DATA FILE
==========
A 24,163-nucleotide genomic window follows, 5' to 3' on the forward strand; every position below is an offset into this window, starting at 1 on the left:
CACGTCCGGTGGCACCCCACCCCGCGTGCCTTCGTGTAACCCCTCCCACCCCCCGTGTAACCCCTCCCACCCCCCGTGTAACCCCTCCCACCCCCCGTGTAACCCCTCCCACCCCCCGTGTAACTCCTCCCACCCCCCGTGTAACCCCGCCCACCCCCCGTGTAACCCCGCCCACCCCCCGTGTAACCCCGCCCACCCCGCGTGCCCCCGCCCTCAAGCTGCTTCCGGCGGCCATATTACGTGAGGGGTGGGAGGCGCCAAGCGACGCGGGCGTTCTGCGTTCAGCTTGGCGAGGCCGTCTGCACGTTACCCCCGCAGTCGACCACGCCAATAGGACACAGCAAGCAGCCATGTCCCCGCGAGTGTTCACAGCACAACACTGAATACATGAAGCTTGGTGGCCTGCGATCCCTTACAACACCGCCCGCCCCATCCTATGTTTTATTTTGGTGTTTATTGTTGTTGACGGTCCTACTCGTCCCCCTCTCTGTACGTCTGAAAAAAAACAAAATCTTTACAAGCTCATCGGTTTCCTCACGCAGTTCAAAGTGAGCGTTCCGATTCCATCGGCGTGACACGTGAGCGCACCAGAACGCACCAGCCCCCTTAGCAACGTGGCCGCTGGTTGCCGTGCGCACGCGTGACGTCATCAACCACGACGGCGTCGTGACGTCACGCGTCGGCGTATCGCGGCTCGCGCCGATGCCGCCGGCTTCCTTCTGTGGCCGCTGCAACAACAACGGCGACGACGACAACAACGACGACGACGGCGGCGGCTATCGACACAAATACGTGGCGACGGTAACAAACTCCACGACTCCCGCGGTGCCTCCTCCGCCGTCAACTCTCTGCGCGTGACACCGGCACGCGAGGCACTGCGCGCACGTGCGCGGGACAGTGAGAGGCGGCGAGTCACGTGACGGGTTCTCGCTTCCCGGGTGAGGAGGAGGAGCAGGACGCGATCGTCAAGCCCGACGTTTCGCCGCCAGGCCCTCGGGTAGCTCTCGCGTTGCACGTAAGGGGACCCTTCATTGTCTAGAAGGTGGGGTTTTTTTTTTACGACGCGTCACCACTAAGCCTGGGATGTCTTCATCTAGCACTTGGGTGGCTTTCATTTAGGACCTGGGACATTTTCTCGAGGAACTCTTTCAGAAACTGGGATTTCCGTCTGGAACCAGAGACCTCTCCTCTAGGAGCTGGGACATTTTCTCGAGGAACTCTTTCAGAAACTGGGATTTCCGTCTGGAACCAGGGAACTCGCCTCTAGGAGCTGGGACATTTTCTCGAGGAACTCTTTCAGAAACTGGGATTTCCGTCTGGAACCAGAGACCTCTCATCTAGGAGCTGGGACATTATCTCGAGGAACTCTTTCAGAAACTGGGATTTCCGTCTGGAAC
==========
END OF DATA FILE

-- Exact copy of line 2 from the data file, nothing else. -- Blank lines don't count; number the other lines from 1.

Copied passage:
CACGTCCGGTGGCACCCCACCCCGCGTGCCTTCGTGTAACCCCTCCCACCCCCCGTGTAACCCCTCCCACCCCCCGTGTAACCCCTCCCACCCCCCGTGTAACCCCTCCCACCCCCCGTGTAACTCCTCCCACCCCCCGTGTAACCCCGCCCACCCCCCGTGTAACCCCGCCCACCCCCCGTGTAACCCCGCCCACCCCGCGTGCCCCCGCCCTCAAGCTGCTTCCGGCGGCCATATTACGTGAGGGGTGGGAGGCGCCAAGCGACGCGGGCGTTCTGCGTTCAGCTTGGCGAGGCCGTCTGCACGTTACCCCCGCAGTCGACCACGCCAATAGGACACAGCAAGCAGCCATGTCCCCGCGAGTGTTCACAGCACAACACTGAATACATGAAGCTTGGTGGCCTGCGATCCCTTACAACACCGCCCGCCCCATCCTATGTTTTATTTTGGTGTTTATTGTTGTTGACGGTCCTACTCGTCCCCCTCTCTGTACGTCTGAAAAAAAACAAAATCTTTACAAGCTCATCGGTTTCCTCACGCAGTTCAAAGTGAGCGTTCCGATTCCATCGGCGTGACACGTGAGCGCACCAGAACGCACCAGCCCCCTTAGCAACGTGGCCGCTGGTTGCCGTGCGCACGCGTGACGTCATCAACCACGACGGCGTCGTGACGTCACGCGTCGGCGTATCGCGGCTCGCGCCGATGCCGCCGGCTTCCTTCTGTGGCCGCTGCAACAACAACGGCGACGACGACAACAACGACGACGACGGCGGCGGCTATCGACACAAATACGTGGCGACGGTAACAAACTCCACGACTCCCGCGGTGCCTCCTCCGCCGTCAACTCTCTGCGCGTGACACCGGCACGCGAGGCACTGCGCGCACGTGCGCGGGACAGTGAGAGGCGGCGAGTCACGTGACGGGTTCTCGCTTCCCGGGTGAGGAGGAGGAGCAGGACGCGATCGTCAAGCCCGACGTTTCGCCGCCAGGCCCTCGGGTAGCTCTCGCGTTGCACGTAAGGGGACCCTTCATTGTCTAGAAGGTGGGGTTTTTTTTTTACGACGCGTCACCACTAAGCCTGGGATGTCTTCATCTAGCACTTGGGTGGCTTTCATTTAGGACCTGGGACATTTTCTCGAGGAACTCTTTCAGAAACTGGGATTTCCGTCTGGAACCAGAGACCTCTCCTCTAGGAGCTGGGACATTTTCTCGAGGAACTCTTTCAGAAACTGGGATTTCCGTCTGGAACCAGGGAACTCGCCTCTAGGAGCTGGGACATTTTCTCGAGGAACTCTTTCAGAAACTGGGATTTCCGTCTGGAACCAGAGACCTCTCATCTAGGAGCTGGGACATTATCTCGAGGAACTCTTTCAGAAACTGGGATTTCCGTCTGGAAC